RIGHTS GROUPS CONDEMN RISE OF GOV’T-SPONSORED HOMOPHOBIA IN TANZANIA Reviewed by Momizat on . Dar es Salaam’s governor Paul Makonda has begun urging citizens to report homosexuals for round-ups, sending hundreds of LGBT activists into hiding to avoid arr Dar es Salaam’s governor Paul Makonda has begun urging citizens to report homosexuals for round-ups, sending hundreds of LGBT activists into hiding to avoid arr Rating: 0
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RIGHTS GROUPS CONDEMN RISE OF GOV’T-SPONSORED HOMOPHOBIA IN TANZANIA

Dar es Salaam’s governor Paul Makonda has begun urging citizens to report homosexuals for round-ups, sending hundreds of LGBT activists into hiding to avoid arrest.

“If you know any gays … report them to me,” Makonda told reporters, according to CNN.

In an interview posted on YouTube, Makonda said he had already received more than 5,700 messages from the public, including more than 100 names.

A conviction for having “carnal knowledge of any person against the order of nature” can lead to up to 30 years in jail in Tanzania.

The latest attacks are an ugly reprise to similar statements by President John Magufuli, once seen as a decisive figure determined to run a frugal government, stamp out corruption and deliver better services.

But once in power, “he turned from cracking down on corrupt government officials to evoking colonial laws in order to police women’s bodies, reinforce discrimination against girls and now, in this latest move, to hunt down homosexuals,” wrote Patience Akumu, an African feminist and feature writer for the Kampala Observer in Uganda.

Gay people face persecution across much of Africa with human rights groups often reluctant to speak publicly in defense of gay rights. But in the shadow of the “MeToo” movement, homophobia is facing a push-back – at least from some.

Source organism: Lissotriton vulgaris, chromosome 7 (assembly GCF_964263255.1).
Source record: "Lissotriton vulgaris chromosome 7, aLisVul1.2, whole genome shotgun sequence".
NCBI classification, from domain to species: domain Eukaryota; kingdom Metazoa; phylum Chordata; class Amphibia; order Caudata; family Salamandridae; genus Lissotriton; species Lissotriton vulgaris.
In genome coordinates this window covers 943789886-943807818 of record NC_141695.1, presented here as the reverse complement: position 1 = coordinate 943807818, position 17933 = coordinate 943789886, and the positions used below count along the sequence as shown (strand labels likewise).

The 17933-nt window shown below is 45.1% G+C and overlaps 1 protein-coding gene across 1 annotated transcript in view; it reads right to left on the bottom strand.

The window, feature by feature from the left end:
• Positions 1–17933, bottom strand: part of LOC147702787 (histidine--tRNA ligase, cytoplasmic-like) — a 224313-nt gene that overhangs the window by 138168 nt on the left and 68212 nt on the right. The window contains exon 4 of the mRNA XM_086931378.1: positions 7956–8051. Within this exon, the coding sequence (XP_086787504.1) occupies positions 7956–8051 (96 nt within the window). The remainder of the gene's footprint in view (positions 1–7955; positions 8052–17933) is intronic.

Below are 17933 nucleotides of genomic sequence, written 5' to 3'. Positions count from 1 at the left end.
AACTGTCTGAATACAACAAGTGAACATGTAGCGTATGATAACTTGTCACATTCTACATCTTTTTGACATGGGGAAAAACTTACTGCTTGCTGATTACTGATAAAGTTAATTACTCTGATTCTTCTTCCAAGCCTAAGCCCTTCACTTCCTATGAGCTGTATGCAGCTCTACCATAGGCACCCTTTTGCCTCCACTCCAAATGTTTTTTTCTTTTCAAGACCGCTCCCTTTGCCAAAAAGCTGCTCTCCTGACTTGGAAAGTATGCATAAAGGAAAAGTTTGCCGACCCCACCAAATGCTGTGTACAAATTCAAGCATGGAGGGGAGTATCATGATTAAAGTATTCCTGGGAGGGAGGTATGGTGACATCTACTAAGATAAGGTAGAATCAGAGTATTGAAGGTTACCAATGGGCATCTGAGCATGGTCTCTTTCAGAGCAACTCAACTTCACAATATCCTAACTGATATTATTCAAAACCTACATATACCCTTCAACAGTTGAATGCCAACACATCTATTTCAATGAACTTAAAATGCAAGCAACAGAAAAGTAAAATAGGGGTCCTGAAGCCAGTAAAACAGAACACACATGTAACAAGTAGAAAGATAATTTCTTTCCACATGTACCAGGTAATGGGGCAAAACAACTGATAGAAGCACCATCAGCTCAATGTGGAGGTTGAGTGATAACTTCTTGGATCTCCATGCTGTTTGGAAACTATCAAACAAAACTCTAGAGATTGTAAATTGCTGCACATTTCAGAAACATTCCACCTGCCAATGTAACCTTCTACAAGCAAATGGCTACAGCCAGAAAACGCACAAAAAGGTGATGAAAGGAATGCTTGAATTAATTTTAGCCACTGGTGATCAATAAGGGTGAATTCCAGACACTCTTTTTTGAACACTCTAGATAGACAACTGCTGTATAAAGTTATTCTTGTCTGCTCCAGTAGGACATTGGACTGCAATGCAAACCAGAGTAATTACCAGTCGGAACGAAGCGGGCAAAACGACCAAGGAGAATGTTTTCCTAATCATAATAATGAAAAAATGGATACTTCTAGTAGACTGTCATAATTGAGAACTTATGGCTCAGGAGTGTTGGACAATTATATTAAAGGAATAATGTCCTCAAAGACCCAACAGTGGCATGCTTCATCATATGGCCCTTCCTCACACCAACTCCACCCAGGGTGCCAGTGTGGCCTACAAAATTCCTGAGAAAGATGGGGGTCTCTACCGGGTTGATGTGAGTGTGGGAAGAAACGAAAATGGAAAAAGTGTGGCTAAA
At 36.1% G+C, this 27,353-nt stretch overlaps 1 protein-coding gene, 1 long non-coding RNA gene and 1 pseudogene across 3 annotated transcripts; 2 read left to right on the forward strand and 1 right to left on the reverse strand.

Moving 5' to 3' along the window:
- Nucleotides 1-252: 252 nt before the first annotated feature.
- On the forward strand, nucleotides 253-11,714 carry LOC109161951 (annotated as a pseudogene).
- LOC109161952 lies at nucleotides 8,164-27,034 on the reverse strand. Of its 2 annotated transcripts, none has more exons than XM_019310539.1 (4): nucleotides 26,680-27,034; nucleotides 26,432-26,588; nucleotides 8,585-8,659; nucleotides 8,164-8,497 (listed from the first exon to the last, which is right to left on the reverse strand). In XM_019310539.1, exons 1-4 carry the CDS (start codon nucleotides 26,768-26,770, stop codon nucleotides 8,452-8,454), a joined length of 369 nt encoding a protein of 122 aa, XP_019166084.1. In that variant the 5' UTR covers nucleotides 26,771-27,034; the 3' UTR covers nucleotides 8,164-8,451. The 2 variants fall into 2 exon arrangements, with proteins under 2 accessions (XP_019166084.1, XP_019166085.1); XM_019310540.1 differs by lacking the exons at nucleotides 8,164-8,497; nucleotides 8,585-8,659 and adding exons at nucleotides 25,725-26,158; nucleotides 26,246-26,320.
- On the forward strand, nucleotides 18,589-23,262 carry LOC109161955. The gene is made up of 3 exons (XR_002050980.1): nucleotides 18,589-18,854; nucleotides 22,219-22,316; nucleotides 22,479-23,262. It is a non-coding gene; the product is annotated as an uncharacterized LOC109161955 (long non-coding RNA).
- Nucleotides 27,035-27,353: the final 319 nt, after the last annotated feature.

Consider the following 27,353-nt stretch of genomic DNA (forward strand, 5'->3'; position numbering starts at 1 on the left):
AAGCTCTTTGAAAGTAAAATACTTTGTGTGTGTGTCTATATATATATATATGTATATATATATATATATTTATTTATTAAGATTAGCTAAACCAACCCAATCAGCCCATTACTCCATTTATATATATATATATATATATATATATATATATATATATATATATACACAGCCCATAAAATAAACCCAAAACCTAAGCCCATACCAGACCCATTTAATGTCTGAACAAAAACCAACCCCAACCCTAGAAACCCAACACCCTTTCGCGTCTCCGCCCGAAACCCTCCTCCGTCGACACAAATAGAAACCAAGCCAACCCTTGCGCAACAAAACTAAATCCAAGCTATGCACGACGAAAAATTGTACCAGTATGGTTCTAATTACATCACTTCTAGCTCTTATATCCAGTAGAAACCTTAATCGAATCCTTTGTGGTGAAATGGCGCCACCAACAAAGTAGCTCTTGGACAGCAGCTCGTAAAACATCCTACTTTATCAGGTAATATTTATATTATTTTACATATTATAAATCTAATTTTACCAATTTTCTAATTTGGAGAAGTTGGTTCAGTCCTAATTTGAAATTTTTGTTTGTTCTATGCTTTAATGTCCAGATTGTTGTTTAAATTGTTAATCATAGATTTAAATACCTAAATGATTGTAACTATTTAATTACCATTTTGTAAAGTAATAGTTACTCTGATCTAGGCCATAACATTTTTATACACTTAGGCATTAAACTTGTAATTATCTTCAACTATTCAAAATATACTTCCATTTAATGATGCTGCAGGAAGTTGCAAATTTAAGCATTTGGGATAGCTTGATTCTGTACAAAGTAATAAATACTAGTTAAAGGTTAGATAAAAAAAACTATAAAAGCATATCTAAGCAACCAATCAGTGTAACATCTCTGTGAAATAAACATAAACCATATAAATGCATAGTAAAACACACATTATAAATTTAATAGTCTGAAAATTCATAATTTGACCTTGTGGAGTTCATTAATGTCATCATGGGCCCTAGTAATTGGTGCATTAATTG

Michelle Bachelet, the UN high commissioner for human rights, condemned Makonda’s round-up as “a witch-hunt [which] could be interpreted as a license to carry out violence…against those perceived to be LGBT”.

“The government has a duty to protect everyone in Tanzania and uphold their human rights without discrimination,” Joan Nyanyuki, Amnesty’s East Africa regional director, said in a statement. “They must not initiate programs or use government agencies to rob LGBTI people of their rights.”

Even the Tanzanian foreign ministry has distanced itself from the governor’s harsh rhetoric, saying Makonda’s campaign represents his own views and not the official government position.

American citizen travelers have been warned of the planned crackdown and were urged to review social media profiles for possibly illegal content.

Meanwhile, plans are underway for the International Lesbian, Gay, Bisexual, Trans and Intersex Association (ILGA) to be held in Wellington, Aotearoa, New Zealand from March 18-22, 1919. Organizers wrote: “The ILGA World Conference is an empowering experience, and a vivid representation of a truly global and diverse movement.” w/pix of Gov. P. Makonda

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